Wife – Donna
Daughters – Laura and Brooke
Mother – Betty
Mother-in-law – Vilma
Aunt – Marie
Uncle – Bill
Sister-in-laws & brother-in-laws – Michele & Paul, Nick & Lisa, Perry & Michelle
Nieces & Nephews – Nick, Erica, Jess, Anthony, Michael, Mia
By Donna Reese
Brian was a renaissance man; by that I mean that he was very talented and knowledgeable in many areas. He lived for his family and was a wonderful husband, father and friend. He taught us many valuable lessons about life, love, courage and character.
Brian was a Systems Analyst with Lockheed Martin Corporation. He was an avid boater and fisherman. He especially loved to be out on the Chesapeake Bay. He liked music, movies, cooking, single malt scotches and cigars, travel, working on his home, and entertaining friends and family. He could be irreverent and loved to laugh.
Brian was screened early. He had gone for his first colonoscopy before he was 50, having had some minor stomach complaints. He had a polyp removed, was given a clean bill of health, and told not to return for five years. At 52, not even a full three years later, he presented with a ruptured colon and over 14 inoperable METs to his liver. He had no family history of colon cancer, and no major symptoms until he was diagnosed. Every doctor we met after his diagnosis assumed that Brian had ignored his symptoms and/or not been screened. We have been told over and over that Brian’s cancer was most likely missed. In retrospect, Brian felt some of his stomach issues, and other symptoms (he was never really sick) were a result of the cancer growing, and wished he had gotten a second opinion at that early stage. His message would be that you must be your own health advocate, even if you really like and trust your doctor. If something doesn’t feel right, get a second opinion, third opinion, and don’t stop until you get the answers you need. Your life could depend upon it.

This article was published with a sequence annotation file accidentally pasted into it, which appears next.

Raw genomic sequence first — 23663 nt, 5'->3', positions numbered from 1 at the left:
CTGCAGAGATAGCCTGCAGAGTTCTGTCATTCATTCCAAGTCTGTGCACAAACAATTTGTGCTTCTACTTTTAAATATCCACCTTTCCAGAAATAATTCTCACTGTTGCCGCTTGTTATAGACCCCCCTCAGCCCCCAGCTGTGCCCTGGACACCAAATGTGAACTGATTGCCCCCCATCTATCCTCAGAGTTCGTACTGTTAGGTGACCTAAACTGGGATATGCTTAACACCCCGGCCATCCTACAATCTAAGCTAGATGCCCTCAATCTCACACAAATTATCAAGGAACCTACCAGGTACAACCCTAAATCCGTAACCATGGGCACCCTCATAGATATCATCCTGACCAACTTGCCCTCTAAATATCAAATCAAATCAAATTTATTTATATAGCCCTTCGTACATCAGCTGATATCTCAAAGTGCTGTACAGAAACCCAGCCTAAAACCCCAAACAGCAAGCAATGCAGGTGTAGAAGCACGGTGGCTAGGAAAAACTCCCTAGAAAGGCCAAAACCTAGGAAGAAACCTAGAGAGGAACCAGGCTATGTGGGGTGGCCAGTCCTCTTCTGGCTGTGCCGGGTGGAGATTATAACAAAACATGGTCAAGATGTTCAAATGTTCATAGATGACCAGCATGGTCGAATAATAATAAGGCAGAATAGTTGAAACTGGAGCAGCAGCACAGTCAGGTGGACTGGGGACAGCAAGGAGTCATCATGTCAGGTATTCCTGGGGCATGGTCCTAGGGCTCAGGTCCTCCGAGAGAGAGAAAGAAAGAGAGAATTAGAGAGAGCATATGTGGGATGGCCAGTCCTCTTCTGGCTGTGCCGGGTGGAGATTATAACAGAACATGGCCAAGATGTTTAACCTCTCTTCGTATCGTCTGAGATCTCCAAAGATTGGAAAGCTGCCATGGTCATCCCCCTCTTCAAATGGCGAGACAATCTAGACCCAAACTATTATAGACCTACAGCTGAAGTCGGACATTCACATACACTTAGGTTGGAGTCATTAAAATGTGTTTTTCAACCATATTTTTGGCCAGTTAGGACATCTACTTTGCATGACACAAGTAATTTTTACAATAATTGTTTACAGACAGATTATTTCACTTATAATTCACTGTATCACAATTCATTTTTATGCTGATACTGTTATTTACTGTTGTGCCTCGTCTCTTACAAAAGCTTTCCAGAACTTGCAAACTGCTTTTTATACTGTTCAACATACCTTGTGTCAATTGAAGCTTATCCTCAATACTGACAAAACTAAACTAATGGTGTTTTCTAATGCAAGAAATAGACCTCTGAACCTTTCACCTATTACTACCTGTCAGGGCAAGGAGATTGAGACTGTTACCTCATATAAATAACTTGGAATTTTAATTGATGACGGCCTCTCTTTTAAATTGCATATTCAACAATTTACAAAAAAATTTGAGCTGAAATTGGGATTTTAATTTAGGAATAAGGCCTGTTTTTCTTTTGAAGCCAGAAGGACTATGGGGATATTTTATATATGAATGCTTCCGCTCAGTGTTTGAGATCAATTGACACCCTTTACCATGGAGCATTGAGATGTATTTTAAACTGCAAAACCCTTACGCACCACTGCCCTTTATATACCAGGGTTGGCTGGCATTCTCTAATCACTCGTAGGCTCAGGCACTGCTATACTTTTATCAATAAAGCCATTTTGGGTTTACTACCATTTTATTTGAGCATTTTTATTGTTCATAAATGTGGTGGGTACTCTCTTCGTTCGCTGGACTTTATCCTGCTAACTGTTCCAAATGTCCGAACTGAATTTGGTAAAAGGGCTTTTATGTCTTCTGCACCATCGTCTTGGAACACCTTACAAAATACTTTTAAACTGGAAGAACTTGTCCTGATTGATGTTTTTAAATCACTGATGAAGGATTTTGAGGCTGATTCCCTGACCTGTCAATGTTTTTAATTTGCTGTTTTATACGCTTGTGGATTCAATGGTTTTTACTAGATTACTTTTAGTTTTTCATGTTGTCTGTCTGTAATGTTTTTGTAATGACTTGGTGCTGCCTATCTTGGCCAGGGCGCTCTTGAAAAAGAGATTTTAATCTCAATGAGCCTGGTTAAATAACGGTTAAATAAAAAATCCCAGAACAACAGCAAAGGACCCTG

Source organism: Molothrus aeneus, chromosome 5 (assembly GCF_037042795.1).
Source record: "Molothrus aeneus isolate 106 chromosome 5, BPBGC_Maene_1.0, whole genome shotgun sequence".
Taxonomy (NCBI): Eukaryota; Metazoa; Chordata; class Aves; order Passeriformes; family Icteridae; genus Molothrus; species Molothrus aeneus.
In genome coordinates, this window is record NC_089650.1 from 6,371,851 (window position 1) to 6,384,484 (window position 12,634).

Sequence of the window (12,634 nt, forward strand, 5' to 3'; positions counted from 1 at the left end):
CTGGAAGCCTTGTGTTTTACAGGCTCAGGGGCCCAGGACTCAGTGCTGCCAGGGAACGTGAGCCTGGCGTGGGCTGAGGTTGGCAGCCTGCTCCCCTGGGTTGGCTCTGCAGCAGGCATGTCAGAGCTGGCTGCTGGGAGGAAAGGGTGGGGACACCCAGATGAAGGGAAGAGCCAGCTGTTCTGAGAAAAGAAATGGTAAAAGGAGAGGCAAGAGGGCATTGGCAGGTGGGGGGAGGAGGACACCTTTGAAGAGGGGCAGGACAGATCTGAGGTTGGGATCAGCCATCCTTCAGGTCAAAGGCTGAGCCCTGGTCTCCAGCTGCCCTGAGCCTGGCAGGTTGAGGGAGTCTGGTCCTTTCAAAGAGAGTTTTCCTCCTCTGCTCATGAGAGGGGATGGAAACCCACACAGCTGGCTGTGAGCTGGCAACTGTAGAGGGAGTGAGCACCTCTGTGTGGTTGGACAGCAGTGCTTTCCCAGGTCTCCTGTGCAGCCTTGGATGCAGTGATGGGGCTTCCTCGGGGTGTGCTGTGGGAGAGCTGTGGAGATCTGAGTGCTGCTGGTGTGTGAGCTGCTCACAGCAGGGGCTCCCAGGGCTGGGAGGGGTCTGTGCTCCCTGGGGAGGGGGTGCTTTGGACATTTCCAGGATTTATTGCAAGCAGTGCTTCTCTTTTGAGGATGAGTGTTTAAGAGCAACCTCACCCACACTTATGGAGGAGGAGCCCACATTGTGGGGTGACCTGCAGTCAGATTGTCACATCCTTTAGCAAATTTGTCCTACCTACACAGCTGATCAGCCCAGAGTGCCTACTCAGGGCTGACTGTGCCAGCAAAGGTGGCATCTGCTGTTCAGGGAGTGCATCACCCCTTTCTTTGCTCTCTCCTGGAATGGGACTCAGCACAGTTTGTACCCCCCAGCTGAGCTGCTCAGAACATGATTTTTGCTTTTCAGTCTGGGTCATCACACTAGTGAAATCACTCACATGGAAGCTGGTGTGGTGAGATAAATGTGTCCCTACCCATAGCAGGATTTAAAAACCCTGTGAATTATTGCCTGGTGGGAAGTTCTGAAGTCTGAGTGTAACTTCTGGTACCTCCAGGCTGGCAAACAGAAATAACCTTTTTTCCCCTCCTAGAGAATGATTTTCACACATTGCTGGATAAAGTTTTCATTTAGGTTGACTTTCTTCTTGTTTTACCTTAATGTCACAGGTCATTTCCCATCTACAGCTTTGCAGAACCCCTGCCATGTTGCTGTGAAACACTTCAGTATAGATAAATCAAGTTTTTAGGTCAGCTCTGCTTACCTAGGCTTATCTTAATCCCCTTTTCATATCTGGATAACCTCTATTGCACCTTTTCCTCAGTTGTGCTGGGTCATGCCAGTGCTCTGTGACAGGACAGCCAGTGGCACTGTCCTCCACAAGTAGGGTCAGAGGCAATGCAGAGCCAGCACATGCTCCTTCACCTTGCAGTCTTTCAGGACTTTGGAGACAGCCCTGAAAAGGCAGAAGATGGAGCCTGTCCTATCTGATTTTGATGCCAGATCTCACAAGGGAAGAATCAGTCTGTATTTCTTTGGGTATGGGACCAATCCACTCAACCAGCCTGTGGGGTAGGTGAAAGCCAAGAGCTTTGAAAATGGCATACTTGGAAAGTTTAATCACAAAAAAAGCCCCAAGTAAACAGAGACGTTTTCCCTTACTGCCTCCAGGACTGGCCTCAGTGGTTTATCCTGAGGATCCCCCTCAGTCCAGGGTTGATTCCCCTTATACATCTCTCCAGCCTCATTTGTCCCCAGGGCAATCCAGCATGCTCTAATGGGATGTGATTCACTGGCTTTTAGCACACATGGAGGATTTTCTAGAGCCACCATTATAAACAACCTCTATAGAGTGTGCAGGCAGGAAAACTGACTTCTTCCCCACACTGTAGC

Brian knew how to “fix” just about anything. He was extremely intelligent in many areas, and loved to learn new things. Brian was a good neighbor, and was always willing to help.
He was my husband, and my very best friend. He gave me two beautiful daughters, and he taught me, and them, many lessons about life, love, humility and family. He had a great sense of humor, and was a wonderful provider for his family. We will miss him forever.
Brian told us ” … when you get a cancer diagnosis you can start living or dying – I’m going to live, no matter what the final outcome.” He also never asked “why me”, but instead felt “why not me; if not me then who”. His attitude was “It is what it is”, and he wanted to do everything to keep his daughters’ lives as normal as possible during his illness. He was always very brave, always kept it lighthearted, and fought with everything he had to beat this awful disease,